It was either 7th or 8th grade when I first tuned in to Late Night with Conan O'Brien. I don't remember why I was up so late, but I do remember laughing so hard I couldn't go to sleep. I was instantly a die hard fan, videotaping every comedy segment, tons of band performances, and choice interviews. If you go digging through my box of VHS tapes you'll find hours of pimp-bot skits, Bill Clinton, Arnold Schwarzenegger, Bob Dole, Michael Jackson and others being interviewed via green screen lips, Conan interviewing "Rocket Guy," a man who was building a space rocket in his backyard (the funniest interview I have seen in my life), and so much more. Friends still remind me of how I called them at midnight to turn on Conan because he and Al Roker were playing over and over that clip where a zoo keeper has an elephant sit on his head. Needless to say, I was in love with Conan O'Brien.
Fast forward to 2012 and I've been a fan of Conan O'Brien's for over half of my life and last summer I finally got a chance to take in a taping of his show, currently "Conan" on TBS. There was something about the experience that felt... inorganic, rehearsed and safe. Conan wasn't very lively or "in the moment." There were no characters or out-right zaniness, I almost felt a little cheated.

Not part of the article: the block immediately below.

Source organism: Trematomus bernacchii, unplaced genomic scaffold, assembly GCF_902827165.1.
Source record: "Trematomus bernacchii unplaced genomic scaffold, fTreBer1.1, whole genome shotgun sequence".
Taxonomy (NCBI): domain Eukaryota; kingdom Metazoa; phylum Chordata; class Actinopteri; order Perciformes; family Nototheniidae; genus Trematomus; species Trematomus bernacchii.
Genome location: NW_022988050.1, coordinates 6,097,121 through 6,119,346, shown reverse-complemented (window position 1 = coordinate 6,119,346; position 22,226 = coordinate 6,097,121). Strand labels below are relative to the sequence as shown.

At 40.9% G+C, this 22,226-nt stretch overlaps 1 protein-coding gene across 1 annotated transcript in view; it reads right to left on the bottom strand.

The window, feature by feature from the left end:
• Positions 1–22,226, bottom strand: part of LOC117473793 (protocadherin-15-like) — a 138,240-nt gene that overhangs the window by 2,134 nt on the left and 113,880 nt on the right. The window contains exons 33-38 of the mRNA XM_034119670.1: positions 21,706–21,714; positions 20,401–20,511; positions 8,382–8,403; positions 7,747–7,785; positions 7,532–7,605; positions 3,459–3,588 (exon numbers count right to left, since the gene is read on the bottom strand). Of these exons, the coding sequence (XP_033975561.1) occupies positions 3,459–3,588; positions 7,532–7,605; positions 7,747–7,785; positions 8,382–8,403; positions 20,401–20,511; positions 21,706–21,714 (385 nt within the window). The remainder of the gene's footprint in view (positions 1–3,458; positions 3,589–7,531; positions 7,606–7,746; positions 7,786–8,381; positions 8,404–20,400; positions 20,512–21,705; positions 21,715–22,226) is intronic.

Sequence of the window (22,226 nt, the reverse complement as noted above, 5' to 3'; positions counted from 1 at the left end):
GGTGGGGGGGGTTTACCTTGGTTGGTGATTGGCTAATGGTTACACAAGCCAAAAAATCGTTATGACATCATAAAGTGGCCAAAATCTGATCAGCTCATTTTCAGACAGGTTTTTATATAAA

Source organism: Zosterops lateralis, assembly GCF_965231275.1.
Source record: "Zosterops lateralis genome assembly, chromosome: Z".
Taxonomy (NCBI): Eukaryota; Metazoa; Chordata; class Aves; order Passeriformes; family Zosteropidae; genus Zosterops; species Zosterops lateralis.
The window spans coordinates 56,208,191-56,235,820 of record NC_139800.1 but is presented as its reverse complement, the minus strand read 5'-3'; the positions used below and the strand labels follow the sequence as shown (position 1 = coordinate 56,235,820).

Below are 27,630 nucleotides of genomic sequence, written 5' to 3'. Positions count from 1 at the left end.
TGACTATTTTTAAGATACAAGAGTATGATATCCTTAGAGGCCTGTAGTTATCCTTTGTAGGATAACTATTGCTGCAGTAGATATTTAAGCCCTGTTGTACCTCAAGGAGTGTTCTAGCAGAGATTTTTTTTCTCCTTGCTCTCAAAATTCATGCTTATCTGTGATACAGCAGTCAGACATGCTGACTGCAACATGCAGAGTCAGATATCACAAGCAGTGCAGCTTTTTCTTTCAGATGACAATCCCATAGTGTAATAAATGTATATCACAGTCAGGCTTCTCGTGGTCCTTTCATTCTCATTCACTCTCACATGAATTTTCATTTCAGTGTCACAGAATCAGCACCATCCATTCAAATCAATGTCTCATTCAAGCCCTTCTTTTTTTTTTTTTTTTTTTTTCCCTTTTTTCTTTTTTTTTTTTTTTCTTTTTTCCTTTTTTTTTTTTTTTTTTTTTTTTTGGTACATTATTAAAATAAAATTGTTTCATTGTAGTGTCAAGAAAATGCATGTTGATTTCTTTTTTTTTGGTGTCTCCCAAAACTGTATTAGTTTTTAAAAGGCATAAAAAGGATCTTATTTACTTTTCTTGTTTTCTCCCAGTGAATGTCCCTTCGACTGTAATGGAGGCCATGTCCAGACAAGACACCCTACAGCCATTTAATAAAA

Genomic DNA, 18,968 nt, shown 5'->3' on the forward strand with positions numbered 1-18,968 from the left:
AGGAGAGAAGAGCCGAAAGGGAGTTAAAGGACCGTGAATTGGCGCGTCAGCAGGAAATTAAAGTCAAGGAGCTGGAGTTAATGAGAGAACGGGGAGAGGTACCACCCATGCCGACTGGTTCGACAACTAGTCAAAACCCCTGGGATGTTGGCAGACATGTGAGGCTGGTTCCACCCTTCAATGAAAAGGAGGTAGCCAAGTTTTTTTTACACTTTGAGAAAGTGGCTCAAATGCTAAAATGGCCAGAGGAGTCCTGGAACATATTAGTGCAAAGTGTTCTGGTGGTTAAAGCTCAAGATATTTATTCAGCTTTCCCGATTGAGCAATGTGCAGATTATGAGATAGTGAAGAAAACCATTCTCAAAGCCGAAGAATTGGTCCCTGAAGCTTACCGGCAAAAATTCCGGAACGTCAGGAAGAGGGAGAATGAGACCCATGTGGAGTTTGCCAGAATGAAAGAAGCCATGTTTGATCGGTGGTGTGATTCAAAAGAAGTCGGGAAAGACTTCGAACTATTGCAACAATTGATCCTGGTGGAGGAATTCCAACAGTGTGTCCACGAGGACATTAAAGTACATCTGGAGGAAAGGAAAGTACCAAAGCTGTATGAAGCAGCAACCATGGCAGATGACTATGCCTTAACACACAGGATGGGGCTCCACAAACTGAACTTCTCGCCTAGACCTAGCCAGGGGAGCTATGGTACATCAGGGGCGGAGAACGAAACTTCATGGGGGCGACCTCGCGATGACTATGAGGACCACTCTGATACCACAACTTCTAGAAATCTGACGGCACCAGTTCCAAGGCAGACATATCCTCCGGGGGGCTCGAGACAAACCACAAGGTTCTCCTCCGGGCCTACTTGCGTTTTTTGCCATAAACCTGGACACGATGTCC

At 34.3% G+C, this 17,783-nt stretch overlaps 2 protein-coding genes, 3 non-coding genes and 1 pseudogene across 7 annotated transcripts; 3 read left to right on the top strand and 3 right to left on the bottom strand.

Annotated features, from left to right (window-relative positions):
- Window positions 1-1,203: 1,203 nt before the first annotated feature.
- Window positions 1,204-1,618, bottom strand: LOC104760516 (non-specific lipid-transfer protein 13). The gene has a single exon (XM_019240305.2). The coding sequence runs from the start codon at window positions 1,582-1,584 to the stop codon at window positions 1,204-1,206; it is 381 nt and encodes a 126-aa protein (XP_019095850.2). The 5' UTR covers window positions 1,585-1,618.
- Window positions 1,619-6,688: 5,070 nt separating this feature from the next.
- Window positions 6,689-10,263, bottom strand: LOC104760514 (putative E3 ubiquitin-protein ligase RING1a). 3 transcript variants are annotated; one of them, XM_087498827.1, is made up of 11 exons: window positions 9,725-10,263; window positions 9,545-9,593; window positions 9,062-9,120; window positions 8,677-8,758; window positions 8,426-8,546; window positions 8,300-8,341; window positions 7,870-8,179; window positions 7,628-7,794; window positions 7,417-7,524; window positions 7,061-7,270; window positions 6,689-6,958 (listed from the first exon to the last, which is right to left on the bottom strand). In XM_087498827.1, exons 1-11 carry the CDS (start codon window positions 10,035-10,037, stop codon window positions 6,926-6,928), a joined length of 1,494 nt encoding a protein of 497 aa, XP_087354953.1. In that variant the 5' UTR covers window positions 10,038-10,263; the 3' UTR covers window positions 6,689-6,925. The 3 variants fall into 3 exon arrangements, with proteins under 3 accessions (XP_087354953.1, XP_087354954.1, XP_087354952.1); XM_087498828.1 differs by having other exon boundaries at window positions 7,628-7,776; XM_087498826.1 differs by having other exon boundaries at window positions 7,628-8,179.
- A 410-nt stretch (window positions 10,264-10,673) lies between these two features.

After watching Conan O'Brien Can't Stop I finally feel like that taping was explained. Here's the trailer:
Conan O'Brien Can't Stop is almost a character study of a man who has been publicly humiliated and from that, feels the need to make up for wrongs he never committed. This film is 90 minutes of Conan red-lining his comedic talents, round the clock for 40 days straight. At times he comes off as a prima donna, but in reality the audience forgives him because he doesn't know how to shut it down. Something happened to Conan during his time at The Tonight Show that knocked him off his foundation. He seems so uneasy with himself and what happened to him at NBC that his reaction is to do anything and everything to stay relevant, even though that isn't an issue; he's on a sold-out comedy tour.
Can't Stop is a great concert film/documentary. It's not a love letter hiding all the warts of everyone's favorite floppy-haired late night host, there are points where he is just obnoxious. I never got to see the Legally Banned From Being Funny on Television Tour, and while I regret that, this film might be better than actually seeing Conan live. Conan is obviously playing to the camera throughout the film, but he's so charged up and the film shows so much of him that you see he will do almost anything to entertain, To our benefit and his detriment, he can't say no.
The good news is Conan has recovered from the NBC/Leno fiasco, for the most part. He's starting to regain that energy where he turns into a cartoon. He's not just telling pop culture jokes, he's doing things like running around Manhattan delivering Chinese.
Beyond the unfair force-out that the film drives home, Conan O'Brien shows how much work it takes to pull off a cross country tour like this and how much comedians give and feel the necessity to keep giving. Conan O'Brien Can't Stop is currently streaming on Netflix and available for purchase on Amazon.